Glamis Castle

Located just over five miles south of the town of Forfar in Angus and looking like a Grimm fairy-tale, Glamis Castle was originally a 14th century keep which has been extended extensively over the years. Glamis is one of the most ancient of Scottish castles, there is little wonder that the old fortress shelters a number of extremely active phantoms. For centuries, inhabitants of the castle have claimed to see numerous ghostly reenactments of tragedies that have saturated the psychic ether of the environment. The castle has several ghosts to its legend (including a White Lady and a Gray Lady), a monster, a vampire, and a woman accused of witchcraft who was burned at the stake. King Malcolm II is reputed to have died in the castle, though not in the room which is currently named after him. It is also reputed to be the place of the murder of King Duncan by MacBeth. Since Malcolm gained the throne for Duncan by slaughtering the heirs of Kenneth III, in general the place and the MacAlpin dynasty has a bloody history.

The castle has been in the Lyons family since 1372. In the 15th century, the lands were held by Sir John Lyon, Chancellor of Scotland who married the daughter of King Robert II. The castle is still held by the Lyon family, now elevated to the Earls of Strathmore and Kinghorne. The 9th Earl became a Bowes-Lyon when he married a Yorkshire heiress. The Duchess of York, the wife of Duke George, comes from this family. Castle construction began around 1400 and continued for centuries as the family added on to the majestic building.

Glamis Castle

Royalty did not always favor the Lyon family. In the 1537, Janet Douglas, Lady Glamis, was accused of using sorcery to try to kill King James V. She was burned at the stake in Edinburgh and is said to be the “White Lady” who haunts the castle grounds and especially its clock tower.

The castle has the reputation of being the most haunted in Britain, including "Earl Beardie", the 4th Earl of Crawford who is said to have played cards with the Devil in a walled-up room. Visitors to the castle are given an escorted tour round many of the sumptuous apartments, including the dining room (lined with portraits of the Strathmores), the crypt, the magnificent drawing room, the private chapel with painted ceiling and the sitting room used by the Queen Mother. Unfortunately, as in so many such buildings no photography is allowed in the private apartments.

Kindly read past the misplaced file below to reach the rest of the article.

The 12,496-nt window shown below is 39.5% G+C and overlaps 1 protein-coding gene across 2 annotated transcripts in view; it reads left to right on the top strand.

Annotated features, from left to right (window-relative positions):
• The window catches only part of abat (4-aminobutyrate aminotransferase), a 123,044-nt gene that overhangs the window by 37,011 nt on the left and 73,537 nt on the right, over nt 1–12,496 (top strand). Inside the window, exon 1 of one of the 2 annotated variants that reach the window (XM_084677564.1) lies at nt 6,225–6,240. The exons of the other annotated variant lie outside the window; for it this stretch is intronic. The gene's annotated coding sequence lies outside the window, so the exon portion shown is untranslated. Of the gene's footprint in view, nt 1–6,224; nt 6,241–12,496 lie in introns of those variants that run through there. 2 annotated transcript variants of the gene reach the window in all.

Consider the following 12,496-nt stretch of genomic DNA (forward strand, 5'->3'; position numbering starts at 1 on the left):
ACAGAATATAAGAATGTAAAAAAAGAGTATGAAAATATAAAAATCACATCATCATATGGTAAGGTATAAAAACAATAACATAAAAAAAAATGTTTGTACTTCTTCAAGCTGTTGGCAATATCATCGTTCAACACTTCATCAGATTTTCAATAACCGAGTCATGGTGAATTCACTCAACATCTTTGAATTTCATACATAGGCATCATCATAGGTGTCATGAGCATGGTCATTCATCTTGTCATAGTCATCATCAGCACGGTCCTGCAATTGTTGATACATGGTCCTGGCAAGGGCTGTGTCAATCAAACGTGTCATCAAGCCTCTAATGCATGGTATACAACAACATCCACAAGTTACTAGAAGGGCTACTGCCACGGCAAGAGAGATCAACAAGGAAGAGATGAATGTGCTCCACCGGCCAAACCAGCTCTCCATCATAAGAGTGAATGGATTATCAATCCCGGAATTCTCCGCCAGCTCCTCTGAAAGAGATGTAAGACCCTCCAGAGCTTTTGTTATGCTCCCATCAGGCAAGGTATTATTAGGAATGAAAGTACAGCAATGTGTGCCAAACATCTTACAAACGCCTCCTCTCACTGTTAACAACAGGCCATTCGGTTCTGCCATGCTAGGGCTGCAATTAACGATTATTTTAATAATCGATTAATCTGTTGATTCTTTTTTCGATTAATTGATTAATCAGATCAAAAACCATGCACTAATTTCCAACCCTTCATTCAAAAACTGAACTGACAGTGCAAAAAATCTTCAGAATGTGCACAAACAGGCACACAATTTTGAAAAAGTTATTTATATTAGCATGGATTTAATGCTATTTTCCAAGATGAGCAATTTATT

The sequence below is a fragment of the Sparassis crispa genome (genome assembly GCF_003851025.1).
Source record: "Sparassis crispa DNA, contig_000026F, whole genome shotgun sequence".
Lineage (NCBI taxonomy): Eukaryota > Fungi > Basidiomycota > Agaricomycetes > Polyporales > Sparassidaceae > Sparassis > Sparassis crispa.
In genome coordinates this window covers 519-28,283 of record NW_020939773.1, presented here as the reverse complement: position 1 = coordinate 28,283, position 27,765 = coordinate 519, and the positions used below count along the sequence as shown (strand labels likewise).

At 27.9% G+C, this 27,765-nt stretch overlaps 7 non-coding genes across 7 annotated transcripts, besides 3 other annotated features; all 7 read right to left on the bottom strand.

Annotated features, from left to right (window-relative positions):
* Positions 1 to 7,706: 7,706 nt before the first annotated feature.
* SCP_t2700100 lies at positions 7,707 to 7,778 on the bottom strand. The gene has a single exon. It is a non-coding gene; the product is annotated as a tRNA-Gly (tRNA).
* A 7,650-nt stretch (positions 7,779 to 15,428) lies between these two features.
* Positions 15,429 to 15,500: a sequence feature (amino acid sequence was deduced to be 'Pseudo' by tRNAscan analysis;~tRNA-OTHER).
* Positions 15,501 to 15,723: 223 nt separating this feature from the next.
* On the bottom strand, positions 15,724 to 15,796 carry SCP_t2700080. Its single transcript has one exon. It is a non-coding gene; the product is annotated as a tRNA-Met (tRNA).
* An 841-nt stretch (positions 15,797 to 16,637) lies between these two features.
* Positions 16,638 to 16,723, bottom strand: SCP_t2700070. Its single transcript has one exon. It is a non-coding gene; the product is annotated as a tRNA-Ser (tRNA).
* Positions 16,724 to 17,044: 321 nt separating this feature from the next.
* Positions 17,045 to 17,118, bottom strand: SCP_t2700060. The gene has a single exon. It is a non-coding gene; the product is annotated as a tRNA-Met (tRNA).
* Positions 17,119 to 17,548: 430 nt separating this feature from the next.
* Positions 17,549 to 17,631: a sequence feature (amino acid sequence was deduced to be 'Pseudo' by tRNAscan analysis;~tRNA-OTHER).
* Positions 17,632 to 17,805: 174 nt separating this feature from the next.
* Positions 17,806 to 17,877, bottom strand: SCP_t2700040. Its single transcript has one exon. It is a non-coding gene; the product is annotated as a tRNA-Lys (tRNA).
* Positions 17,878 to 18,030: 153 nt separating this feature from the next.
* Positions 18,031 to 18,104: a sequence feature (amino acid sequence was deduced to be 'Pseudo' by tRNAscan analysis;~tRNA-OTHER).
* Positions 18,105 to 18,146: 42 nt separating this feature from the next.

A story is told of a gentleman staying overnight at Glamis who awoke to see a knightly suit of armor standing over him. With a skeletal face staring down.

There is also a “Gray Lady” at Glamis who has been seen wandering the grounds. Though her identity in life is a mystery, she’s been spotted walking around outside the castle for many years.

The vampire in the castle’s legend is said to be that of a servant woman—when she was discovered, she was sealed in a secret room.

Another account speaks of finding a hidden room where some halfman half monster idiot rolled and mewled in the beams of sunlight, but all vanished when the room was entered. All chroniclers of Glamis agree that the ”monster” resides somewhere in a secret room, and generations of servants have sworn that they have heard its shuffling feet and hideous half-human cries as it emerges for its nocturnal prowlings. According to Augustus Hare, who visited the castle in 1877, a ghastly chamber that is deep within a wall hides a secret transmitted from the fourteenth century, which is always known to three persons. When one of the triumvirate dies, the survivors are compelled by a terrible oath to elect a successor. In his famous book Demonology and Witchcraft, Sir Walter Scott also wrote about the ritual of the select three that have to hide their terrible secret. Scott wrote that the only people who knew the location of the hidden room were the Earl, his steward, and, upon coming of age, the heir.

The “monster” of Glamis is a curious bit of folklore that began in 1821 with the first son of the Earl of Strathmore. According to legend, the boy was born in Glamis but was severely deformed. The boy was said to have no neck, undersized arms and legs, and had the overall appearance of a large egg. He was also said to be covered with hair. The family expected the child to die, so they hid him in a secret chamber within the castle and announced to everyone that the child was stillborn. But the child didn’t die. The boy, who was the true heir to the castle, grew up and remained a hidden secret in the castle.

As each of the earl’s other sons reached the age of 21, they were shown their hideous brother who was still living in the castle. After seeing the deformed man, each son lived an unhappy existence the rest of his days. Supposedly this “monster” lived for a century and died in the 1920s. For centuries, three people have been selected to protect the room.

An anecdotal story tells that the Duchess during her childhood and some of the other ladies tried to find the secret room when the men were away one day around the turn of the century, by hanging strips of cloth from every room in the castle. One window did not sport a strip of cloth, but before it could be explored further, the men returned, and the Earl was disproportionately angry about the incident. Today the castle is most renowned as the childhood home of Elizabeth Bowes-Lyon, who became Queen Elizabeth and mother of the current queen.

Encyclopedia of Ancient and Forbidden Secrets by Nye;
Encyclopedia of Haunted Places: “Ghostly Locales From Around The World” by Jeff Belanger;
Real Ghosts,Restless Spirits, and Haunted Places by Brad Steiger

Pic Sources:
Real Ghosts, Restless Spirits, and Haunted Places by Brad Steiger page 394

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